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Buckhorn criticized for TV ad's MacDill claim

Some say the mayoral candidate gives himself too much credit for helping save the base.

By DAVID KARP, Times Staff Writer
© St. Petersburg Times
published February 20, 2003

TAMPA -- In the television ad for mayoral candidate Bob Buckhorn, a soldier stands outside MacDill Air Force Base. Then a fighter jet zooms overhead.

In a booming voice, an announcer tells voters that Buckhorn rallied the community to save the base, which houses the nation's Central Command.

Buckhorn has made his work to keep MacDill open when it was targeted for closure a major part of his campaign. But some civic leaders say the ad gives Buckhorn too much credit.

"I think (it) overstates what actually occurred," said retired Maj. Gen. Bob Taylor, who worked with Buckhorn on a task force to save MacDill. "He certainly wasn't a major player."

Al Austin, who led a committee that worked to keep MacDill open, agrees.

"I always feel a little concerned when I see Buckhorn taking credit for this," Austin said, "because it is simply not true."

Austin, who has endorsed former Clinton White House aide Frank Sanchez for mayor, said the credit belong to U.S. Rep. C.W. Bill Young, the Largo Republican who now heads the House Appropriations Committee.

Austin acknowledged that Buckhorn, then an executive assistant to former Mayor Sandy Freedman, represented the city on a team that convinced the Pentagon to keep MacDill open.

"But I can't see how he can stretch that into saying that he had any serious involvement in saving the base," Austin said.

Buckhorn says such criticism "clearly is political in nature." The ad does not claim credit for saving MacDill, he says, just for rallying the community.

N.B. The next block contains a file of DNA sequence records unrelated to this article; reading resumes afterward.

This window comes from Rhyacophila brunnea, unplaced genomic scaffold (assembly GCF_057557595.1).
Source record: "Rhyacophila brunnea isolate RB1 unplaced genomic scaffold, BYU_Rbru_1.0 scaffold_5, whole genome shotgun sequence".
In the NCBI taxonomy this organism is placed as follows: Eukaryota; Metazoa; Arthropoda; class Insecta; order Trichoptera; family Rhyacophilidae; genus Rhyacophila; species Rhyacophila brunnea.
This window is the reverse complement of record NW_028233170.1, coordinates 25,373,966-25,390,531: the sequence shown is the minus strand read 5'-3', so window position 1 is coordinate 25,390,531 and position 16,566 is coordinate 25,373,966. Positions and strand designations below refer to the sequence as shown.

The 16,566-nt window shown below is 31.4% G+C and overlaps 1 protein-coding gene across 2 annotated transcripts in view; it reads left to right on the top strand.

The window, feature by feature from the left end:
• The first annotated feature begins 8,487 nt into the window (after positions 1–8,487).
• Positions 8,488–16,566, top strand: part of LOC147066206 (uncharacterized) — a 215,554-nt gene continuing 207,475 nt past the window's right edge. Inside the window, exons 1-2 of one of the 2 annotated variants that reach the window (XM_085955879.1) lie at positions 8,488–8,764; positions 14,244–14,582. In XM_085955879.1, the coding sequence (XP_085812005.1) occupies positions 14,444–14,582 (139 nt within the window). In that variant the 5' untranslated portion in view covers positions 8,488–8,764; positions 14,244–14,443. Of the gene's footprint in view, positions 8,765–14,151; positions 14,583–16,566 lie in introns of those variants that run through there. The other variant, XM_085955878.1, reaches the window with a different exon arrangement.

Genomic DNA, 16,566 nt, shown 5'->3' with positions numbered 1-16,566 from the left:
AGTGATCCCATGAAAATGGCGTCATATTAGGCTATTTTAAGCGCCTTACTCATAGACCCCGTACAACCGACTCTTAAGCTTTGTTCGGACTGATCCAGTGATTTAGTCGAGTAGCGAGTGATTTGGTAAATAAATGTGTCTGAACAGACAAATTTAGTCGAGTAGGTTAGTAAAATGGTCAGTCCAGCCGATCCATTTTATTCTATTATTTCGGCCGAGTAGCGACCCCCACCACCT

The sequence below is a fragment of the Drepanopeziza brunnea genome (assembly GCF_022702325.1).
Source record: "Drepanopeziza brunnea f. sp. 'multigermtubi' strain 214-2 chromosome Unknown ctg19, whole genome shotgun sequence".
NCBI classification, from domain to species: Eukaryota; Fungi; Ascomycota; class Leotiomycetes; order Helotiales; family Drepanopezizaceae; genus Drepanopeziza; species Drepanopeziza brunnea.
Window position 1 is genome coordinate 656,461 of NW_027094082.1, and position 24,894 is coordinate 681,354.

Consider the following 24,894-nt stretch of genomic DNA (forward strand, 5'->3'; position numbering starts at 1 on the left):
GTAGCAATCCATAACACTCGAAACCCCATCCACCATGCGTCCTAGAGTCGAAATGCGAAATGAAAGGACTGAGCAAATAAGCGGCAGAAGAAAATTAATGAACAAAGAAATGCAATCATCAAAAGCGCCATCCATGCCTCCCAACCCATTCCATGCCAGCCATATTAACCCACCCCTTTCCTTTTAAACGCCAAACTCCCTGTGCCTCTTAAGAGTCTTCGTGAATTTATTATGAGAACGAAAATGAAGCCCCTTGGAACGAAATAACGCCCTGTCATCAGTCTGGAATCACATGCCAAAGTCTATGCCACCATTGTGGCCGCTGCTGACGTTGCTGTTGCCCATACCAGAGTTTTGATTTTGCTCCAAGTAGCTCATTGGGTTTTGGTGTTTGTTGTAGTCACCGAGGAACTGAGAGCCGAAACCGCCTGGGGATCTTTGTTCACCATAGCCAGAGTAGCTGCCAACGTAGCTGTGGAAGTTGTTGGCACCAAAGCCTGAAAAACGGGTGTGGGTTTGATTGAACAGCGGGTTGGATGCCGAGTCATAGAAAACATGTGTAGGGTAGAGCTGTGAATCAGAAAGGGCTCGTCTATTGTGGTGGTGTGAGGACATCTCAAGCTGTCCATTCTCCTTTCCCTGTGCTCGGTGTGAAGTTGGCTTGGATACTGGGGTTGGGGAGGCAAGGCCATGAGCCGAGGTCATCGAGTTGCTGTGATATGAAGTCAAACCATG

"We never said we made it happen alone," Buckhorn said. "That was a team effort."

His campaign provided scores of articles that describe Buckhorn's role in the effort.

A Tampa Tribune editorial, cited in Buckhorn's TV ad, says Buckhorn "coordinated the brilliantly successful effort to save MacDill Air Force Base from being closed."

Freedman said Buckhorn worked nearly full time on the project.

"To discount his effort and say he wasn't instrumental is way, way out of line," Freedman said. "They know better. Such is politics."

Charlie Ohlinger III, wing commander at MacDill from 1993 to 1996, said Buckhorn's work was important.

"A lot of people can take credit for what happened at MacDill Air Force Base, and Bob is one of them," he said. "He has a lot to do with MacDill being what it is today."

But others say that while Buckhorn worked hard, he didn't have the political connections to save MacDill. Only Young had that kind of clout.

Young said Buckhorn was one of many people involved.

"He attended the meetings. He was part of that group," Young said.

Did Buckhorn rally the community?

"I think that's a little generous," said Russ Geuther, a former senior vice president at the Greater Tampa Chamber of Commerce.

"Let me put it this way: There is one person responsible for saving MacDill: That is Congressman Bill Young."

-- Times staff writer Bill Adair contributed to this report. David Karp can be reached at 226-3376 or

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